Interview: Vandoliers

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Alt-country outfit Vandoliers blend Texas two-stepping country rock with touches of Tejano and mariachi—and throw a little rowdy punk rock in for added flavor. “The punk is my fault,” laughs frontman Joshua “Fireball” Fleming. “I was in a punk band for a long time. When you’re in a three-piece band, it can get a little volatile, especially when you’re playing volatile music. After our last tour, things weren’t going right, it felt like an eight year-long wild goose chase, it was getting too hard. Being in a band is hard enough in itself, and if you’re not having fun, why do it? I’m a songwriter, and no matter what I write it always comes across punk-y, it’s just who I am.”

Fleming got inspired by hearing Marty Stuart’s fiery mandolin picking, grabbed an old acoustic guitar, and started writing. “By the weekend, I had 20 songs,” he says, and then began to enlist friends to help him bring the music to life. “I had friends who wanted to come play with me, and it sounded pretty badass,” he laughs. “We decided to play a show, and people came to see us, and the crowds got bigger and bigger. It’s all been very random and very organic, like a happy accident.”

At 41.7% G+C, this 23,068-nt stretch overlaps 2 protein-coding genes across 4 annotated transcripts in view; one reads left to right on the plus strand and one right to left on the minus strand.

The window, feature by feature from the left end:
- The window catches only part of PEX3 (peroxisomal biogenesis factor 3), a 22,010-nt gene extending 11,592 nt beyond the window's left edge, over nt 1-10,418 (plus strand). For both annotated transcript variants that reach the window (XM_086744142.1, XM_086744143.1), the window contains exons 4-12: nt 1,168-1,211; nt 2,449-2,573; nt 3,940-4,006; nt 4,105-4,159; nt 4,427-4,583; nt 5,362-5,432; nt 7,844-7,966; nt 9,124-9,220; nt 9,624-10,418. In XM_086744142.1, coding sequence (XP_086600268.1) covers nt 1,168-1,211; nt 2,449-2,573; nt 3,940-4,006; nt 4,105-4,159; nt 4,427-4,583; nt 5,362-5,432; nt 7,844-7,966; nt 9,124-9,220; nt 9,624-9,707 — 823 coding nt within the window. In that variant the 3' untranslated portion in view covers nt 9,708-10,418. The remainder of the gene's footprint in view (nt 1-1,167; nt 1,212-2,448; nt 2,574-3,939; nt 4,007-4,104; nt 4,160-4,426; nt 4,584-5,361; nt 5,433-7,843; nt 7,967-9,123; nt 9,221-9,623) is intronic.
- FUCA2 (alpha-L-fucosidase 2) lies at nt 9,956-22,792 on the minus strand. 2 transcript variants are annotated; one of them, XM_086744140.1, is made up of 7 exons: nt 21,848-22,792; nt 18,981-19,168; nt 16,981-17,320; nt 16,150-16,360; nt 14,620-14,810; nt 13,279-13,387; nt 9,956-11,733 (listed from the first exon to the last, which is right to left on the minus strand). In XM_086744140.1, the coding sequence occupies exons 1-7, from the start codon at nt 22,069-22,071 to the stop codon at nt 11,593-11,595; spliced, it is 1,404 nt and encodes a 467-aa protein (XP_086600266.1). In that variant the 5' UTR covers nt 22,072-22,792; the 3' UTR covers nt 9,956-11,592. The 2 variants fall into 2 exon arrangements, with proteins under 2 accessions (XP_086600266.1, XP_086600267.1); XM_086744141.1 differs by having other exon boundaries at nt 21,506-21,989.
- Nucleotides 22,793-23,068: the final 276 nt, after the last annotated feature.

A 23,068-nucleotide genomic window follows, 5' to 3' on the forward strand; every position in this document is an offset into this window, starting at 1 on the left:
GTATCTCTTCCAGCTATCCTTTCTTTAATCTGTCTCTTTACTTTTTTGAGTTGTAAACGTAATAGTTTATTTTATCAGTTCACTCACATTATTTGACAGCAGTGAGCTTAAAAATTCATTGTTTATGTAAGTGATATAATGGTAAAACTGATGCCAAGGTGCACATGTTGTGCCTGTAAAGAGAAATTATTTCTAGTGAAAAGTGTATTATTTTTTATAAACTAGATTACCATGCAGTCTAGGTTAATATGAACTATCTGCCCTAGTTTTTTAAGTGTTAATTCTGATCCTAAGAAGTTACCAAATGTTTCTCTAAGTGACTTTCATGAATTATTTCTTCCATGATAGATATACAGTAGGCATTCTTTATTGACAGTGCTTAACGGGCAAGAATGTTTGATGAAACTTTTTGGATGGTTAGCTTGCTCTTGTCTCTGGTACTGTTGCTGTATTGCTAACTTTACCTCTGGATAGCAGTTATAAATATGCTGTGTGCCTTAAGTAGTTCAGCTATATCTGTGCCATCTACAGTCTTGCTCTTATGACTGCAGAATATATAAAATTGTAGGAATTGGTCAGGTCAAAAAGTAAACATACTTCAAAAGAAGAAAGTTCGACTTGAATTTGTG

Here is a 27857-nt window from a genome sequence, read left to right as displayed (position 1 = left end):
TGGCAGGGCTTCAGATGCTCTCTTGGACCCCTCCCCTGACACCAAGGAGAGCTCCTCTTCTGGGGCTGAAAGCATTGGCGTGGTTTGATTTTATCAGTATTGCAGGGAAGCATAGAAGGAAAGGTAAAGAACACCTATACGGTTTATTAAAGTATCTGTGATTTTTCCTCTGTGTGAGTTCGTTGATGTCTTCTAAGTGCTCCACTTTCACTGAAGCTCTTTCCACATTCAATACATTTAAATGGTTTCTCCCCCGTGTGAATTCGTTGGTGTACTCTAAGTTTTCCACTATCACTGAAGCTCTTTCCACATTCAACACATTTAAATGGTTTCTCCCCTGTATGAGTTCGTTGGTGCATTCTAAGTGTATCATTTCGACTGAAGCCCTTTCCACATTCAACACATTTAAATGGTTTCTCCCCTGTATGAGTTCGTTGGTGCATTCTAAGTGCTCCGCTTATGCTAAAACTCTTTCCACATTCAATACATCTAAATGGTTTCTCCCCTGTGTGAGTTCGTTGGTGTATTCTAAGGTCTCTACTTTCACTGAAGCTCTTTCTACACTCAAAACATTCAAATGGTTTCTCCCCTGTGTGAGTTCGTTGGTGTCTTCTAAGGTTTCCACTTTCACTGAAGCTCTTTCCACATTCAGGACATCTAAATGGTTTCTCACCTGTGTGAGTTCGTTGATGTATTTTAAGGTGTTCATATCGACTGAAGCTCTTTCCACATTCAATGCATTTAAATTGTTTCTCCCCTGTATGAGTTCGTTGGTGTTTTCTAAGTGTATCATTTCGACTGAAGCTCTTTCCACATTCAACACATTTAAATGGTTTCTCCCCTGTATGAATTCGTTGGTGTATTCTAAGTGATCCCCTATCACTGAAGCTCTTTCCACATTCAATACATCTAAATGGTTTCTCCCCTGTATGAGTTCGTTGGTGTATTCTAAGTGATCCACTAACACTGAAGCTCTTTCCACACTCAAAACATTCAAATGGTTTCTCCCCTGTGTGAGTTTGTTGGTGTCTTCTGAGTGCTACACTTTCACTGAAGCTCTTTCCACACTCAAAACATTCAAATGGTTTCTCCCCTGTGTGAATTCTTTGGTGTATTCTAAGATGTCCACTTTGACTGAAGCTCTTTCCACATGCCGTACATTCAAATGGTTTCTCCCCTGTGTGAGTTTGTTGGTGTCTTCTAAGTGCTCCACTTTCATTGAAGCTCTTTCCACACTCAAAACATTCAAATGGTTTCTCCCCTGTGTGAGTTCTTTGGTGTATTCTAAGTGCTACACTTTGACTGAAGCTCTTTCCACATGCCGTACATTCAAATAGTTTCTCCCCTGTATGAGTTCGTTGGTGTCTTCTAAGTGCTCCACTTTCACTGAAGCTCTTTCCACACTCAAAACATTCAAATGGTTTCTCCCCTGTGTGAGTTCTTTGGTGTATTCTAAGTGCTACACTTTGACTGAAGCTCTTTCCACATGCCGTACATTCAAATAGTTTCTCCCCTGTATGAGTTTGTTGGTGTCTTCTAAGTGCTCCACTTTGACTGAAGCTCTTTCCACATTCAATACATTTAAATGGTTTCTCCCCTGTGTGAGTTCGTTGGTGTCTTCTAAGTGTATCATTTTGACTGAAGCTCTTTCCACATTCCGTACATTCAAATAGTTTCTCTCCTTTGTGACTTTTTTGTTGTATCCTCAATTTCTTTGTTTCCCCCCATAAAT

After they tracked songs for an album, The Vandoliers decided it was time to climb the proverbial mountain, and go on tour. “I quit the punk band, and put all my efforts into the Vandoliers,” recalls Fleming. “There were six guys with the same motivation and the same passion, and that’s something I’d never had. It’s hard to come by.”

“I didn’t try to make a country band, I just wanted to write honest songs; ‘Joy Ride’ is about my wife and me on a motorcycle, ‘Simon Says’ is based on problems I hear about regarding spousal abuse and domestic violence. ‘Blaze Of Glory’ is a balls-out rock song talking about traveling through the night, ‘Springwater Supper Club’ is about dropping acid and driving to Nashville from Chappell Hill,” Fleming explains. “All these things happened, it’s all about memories. I’m not deep, I’m not mysterious, I just write what I know. I think it’s the best thing I’ve ever done.”

The band’s debut album, Ameri-Kinda is set for release on October 21st via State Fair Records, and Fleming says their second record is already in the can. “We’re a good-timing, let’s have some fun, melodic kind of band. The punk roots came out because I don’t like slow music. It definitely doesn’t sound like anything else out there,” Fleming says with a laugh. “We’re not a red dirt band, we’re an Ameri-kinda band.”

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Susan Hubbard

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